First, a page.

Sorry for my ghetto title if you’re making an international relocation to London and simply looking for some helpful information for that. Well, I still can’t promise that you’re going to get that in this particular post (please utilize our search tool to find good stuff on London apartments, London neighborhoods, why using a London Relocation agent is so imperative, how to prepare for a London move, etc.), but there’s a topic that I’ve been itching to write about since Thanksgiving, and while I know this is belated, I’m slap-happy today, quite frankly.

Why? Well, allow me to derail the London Relocation Blog to selfishly announce that today I became a NaNoWriMo winner—wooHOO!! NaNoWriMo is a portmanteau for “National Novel Writing Month.” You know from my London Literacy category on this blog that I’m a literary dork who taught high school English before relocating to London from the US, and since then I’ve indulged my passions for reading and writing in London by working freelance as a fiction editor and writing for the London Relocation agency‘s blog and upcoming new website. Well, I also do a lot of fiction writing, and this year was my virgin NaNoWriMo experience, and I was panicked because I’d started the challenge to write 50,000 words of a novel in only one month twelve days late, and, and…as of this afternoon, I did it. And I think I actually managed to not write a bunch of absolute crap. Yay. 🙂

So, in case I lost you at “portmanteau,” that’s a single word that is made of two or more words—similar to the aforementioned “NaNoWriMo,” though the term is probably more intended for words like “smog” that derive from “smoke” and “fog.” Anyway, it’s also like what the media loves to do these days with celebrity couples: Bennifer, Brangelina, etc. *barf*

But sometimes the portmanteau is pretty darn fun. As in the case of what I’ve been dying to write about for a week: Turducken, the portmanteau for turkey + duck + chicken. As in stuffing one right inside the other like Russian dolls. All right, now I had never heard of it, but I do now understand that this has become a known novelty in the States for Thanksgiving. But it’s a relatively recent novelty for us Yankees compared to its centuries-old tradition in Europe. In the UK, the concept of a multi-bird dish is probably most well-known in the form of the historic Yorkshire Christmas Pie. According to Hannah Glasse’s classic recipe in Art of Cookery:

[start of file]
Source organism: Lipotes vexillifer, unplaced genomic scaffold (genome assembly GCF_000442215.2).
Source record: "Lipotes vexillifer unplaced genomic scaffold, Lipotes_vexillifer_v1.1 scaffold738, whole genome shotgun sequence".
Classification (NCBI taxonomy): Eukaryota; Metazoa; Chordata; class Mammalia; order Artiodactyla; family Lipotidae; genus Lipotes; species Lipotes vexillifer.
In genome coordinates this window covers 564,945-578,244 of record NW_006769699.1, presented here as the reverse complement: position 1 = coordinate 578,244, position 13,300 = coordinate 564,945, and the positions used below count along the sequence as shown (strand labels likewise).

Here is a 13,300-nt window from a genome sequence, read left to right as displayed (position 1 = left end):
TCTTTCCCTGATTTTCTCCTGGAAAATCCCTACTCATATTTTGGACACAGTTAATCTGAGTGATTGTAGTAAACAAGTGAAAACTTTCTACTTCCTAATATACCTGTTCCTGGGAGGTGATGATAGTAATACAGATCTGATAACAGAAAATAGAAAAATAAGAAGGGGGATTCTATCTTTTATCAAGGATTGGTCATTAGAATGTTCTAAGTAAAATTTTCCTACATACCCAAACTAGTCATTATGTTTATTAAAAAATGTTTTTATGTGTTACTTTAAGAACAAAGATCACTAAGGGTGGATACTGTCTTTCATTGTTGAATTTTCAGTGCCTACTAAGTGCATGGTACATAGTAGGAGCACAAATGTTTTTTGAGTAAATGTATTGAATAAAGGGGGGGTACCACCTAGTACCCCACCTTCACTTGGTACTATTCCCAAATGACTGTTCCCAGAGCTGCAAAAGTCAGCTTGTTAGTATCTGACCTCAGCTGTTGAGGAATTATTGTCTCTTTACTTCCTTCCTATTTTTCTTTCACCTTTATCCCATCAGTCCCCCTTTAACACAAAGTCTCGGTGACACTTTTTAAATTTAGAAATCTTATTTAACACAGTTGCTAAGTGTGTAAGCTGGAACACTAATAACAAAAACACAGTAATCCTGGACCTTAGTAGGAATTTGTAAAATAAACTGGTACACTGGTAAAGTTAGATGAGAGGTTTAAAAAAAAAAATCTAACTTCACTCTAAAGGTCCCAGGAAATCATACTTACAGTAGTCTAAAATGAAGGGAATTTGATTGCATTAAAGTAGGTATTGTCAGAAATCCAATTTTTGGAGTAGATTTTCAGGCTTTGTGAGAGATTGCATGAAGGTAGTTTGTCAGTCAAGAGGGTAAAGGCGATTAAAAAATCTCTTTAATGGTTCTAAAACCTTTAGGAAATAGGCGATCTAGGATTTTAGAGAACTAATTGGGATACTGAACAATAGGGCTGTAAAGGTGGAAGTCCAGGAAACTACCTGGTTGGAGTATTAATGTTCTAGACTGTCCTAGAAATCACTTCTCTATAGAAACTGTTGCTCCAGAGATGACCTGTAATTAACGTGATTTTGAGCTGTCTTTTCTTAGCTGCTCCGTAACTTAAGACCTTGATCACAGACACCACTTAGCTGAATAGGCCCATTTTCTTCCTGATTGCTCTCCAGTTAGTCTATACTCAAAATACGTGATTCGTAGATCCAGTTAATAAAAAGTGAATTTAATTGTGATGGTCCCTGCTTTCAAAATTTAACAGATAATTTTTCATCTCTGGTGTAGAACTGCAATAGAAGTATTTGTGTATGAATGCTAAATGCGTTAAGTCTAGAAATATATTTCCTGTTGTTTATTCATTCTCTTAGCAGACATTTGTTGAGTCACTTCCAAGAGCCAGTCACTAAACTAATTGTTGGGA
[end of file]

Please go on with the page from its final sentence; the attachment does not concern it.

First make a good standing crust, let the wall and bottom be very thick; bone a turkey, a goose, a fowl, a partridge, and a pidgeon.”

The end result looked like a massive meat pie and weighed several dozen pounds. (If interested in reading more about the history of Britain’s meat pies, see my previous post, “Move to London and Eat Yer Humble Pie). The turducken, then, is not a far stretch for the Brits to consider as a holiday meal, and I’m already seeing pre-made frozen versions of it advertised by the Iceland grocery store by the name “three bird roast” ( Apparently, another common form of the three-bird roast is duck stuffed with chicken stuffed with pigeon. And there are some folks out in Devon who really go nuts and up the ante by doing it with at least a dozen—this article is four years old, but reports on their TWELVE-bird roast and ambitions to go for twenty-one the following year…I could not find documentation on whether they did this, but figure the BBC would’ve known if so. 🙂 Anyway, here’s the link:

And if you’re still not grasping just how fun a portmanteau can be, how do ya like this: a vendor at London’s famed Borough Market near London Bridge is selling a variation on the turducken with four different birds. It consists of a goose, pheasant, duck, and chicken…which renders it a “Gophucken.” *blush* (Don’t get it? Try saying it out loud and remember the “ph” = “f”-sound rule from your early reading days. And if you’re offended, blame your own dirty mind and not the London Relocation agency. I’m only reporting on a multi-bird roast, after all; what’s your damage?).

So. If I haven’t made you gag by now with this heart-attack on a platter (I know—I already had you dry-heaving back at “Brangelina”; I’m with ya), here’s to trying new foods as you move to a new country. The turducken might not be regarded as distinctly British, but they seem a lot more open-minded to this sort of thing around here; they still indulge the fruit cake for Christmas, if that’s any indication. A friend of mind is already laboring over this weeks-long process, so perhaps I’ll blog about that next if you’re moving to England in time for the holidays and interested in traditional British Christmas fare.

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By London Relocation | 14 Aug 2020 | ABOUT THE RELOCATION PROCESS